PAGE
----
Hedge funds make money in April, Ackman gains 13.6%

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BOSTON (Reuters) - Hedge funds recorded gains in April when stocks posted their biggest monthly return in decades, thanks largely to government rescue packages designed to fuel growth stalled by lockdowns to fight the coronavirus pandemic, managers and investors said.

Pershing Square Capital Management, the New York-based hedge fund run by William Ackman that pushes companies to perform better, gained 13.6% in its Pershing Square Holdings fund in April, leaving it up 17.3% for the year, data released after the close of trading on Friday show.

Citadel, the Chicago-based hedge fund giant which relies on teams of traders to make bets on stocks, bonds, commodities and other securities, earned a 4% return in its flagship Wellington hedge fund last month, according to a performance estimate. The fund is now up 10% for the year, a person familiar with the numbers said.


Ackman and Ken Griffin, who runs Citadel, identified the coronavirus dangers early and positioned for shocks.

The S&P 500 has lost 10% for the year but jumped 13% in April. By the time the market recovered ground, many hedge funds benefited. Ackman, for example, put fresh money into stocks he already owned and once again bought into Starbucks (SBUX.O) just as the market recovered from heavy selling.

Verition Fund Management’s Verition Multi-Strategy Fund returned 8.37% for the year to date, after a 3.7% gain in April, according to preliminary figures from an investor.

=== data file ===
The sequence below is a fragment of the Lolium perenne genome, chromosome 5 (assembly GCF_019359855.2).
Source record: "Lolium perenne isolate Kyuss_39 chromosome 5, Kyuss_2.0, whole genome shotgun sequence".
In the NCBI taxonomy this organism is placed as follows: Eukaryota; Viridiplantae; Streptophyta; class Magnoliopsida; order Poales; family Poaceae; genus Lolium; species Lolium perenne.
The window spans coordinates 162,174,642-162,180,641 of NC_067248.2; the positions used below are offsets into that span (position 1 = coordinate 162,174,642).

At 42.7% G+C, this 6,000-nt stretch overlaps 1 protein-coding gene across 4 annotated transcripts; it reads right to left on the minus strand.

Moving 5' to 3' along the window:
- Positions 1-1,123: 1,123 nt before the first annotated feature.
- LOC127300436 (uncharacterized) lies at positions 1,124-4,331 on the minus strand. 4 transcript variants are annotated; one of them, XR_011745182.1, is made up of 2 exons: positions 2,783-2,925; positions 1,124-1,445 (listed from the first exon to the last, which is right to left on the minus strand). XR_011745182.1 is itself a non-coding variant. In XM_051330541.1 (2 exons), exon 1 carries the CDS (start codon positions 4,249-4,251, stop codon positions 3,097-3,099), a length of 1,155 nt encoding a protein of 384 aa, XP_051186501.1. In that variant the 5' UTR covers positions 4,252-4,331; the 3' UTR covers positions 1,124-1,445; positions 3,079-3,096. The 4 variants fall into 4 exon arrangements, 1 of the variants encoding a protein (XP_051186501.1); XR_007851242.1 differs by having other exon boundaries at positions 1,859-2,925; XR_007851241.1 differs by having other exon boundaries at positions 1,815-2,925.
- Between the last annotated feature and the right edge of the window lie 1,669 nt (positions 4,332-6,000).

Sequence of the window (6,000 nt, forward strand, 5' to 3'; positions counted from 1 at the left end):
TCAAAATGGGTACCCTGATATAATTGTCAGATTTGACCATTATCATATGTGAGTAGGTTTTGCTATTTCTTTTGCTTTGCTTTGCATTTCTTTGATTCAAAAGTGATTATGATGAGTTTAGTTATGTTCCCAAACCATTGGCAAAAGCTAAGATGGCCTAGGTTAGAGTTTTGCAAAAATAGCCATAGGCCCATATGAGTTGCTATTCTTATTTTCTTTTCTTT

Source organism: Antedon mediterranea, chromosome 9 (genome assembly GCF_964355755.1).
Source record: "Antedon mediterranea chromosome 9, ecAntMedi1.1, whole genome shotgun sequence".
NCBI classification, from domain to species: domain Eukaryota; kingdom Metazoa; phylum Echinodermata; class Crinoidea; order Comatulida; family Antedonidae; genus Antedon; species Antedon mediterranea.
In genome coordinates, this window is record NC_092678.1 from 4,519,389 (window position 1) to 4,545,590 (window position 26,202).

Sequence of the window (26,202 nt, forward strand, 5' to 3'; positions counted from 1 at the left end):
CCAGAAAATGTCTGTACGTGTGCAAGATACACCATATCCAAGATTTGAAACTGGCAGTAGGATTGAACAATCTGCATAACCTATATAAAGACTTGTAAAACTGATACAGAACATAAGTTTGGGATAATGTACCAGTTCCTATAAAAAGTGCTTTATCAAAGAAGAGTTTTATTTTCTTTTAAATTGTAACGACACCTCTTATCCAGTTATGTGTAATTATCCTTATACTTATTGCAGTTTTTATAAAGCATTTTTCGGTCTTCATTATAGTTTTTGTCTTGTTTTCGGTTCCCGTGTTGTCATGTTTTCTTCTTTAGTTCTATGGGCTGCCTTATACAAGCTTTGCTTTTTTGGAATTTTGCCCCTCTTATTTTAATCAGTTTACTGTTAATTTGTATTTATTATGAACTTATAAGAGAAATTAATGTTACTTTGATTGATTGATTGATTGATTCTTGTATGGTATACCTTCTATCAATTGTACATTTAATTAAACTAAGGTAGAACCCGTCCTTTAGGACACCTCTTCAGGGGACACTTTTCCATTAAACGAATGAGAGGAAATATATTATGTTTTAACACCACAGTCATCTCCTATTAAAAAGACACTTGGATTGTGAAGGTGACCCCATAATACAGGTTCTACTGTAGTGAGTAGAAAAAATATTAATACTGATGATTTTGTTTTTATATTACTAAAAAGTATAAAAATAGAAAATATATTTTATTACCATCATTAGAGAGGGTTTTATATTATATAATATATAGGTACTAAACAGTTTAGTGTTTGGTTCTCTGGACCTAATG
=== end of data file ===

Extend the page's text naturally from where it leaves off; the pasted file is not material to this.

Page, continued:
On average, hedge funds gained 2.73% for the month through April 23 and are now off only 4.6% for the year, data from Morgan Stanley show.

Some firms also benefited from volatility in oil markets where prices, for a time, fell so far that sellers had to pay buyers to take oil off their hands.


Benn Eifert’s QVR Advisors’ absolute return strategy gained an estimated 7.57% last month, leaving it up 59.44% for the year, an investor said. Hedged positions in dividend futures helped, as did option positions which benefited from the volatile move lower in oil prices, the investor said.

Franklin Parlamis’ Aequim Alternative Investments, which specializes in relative value arbitrage, gained roughly 3% in April, leaving it up roughly 5% for the year, an investor said.

Boardman Bay Capital Management, which runs a fund focused on technology, media, and telecom investments, reported a gain of 17.65% before fees in April. That shrinks its loss to 5.09% for the year, an investor said.

Not everyone made money last month, however.

David Einhorn’s Greenlight Capital extended losses, with a 1.1% drop in April, which leaves the fund down 22.3% for the year, an investor said. Looking ahead, Einhorn warned that technology companies, which fueled last month’s gains, could be vulnerable if ongoing economic weakness hurts their advertising.

Hedge fund industry investors polled by law firm Seward & Kissel said there was demand for experienced managers, especially in distressed debt markets. New managers may have more trouble raising cash, especially after investors soured on the industry in the first quarter and pulled 1% of capital out, data from Hedge Fund Research show.

Most hedge fund managers are still finalizing their numbers for April.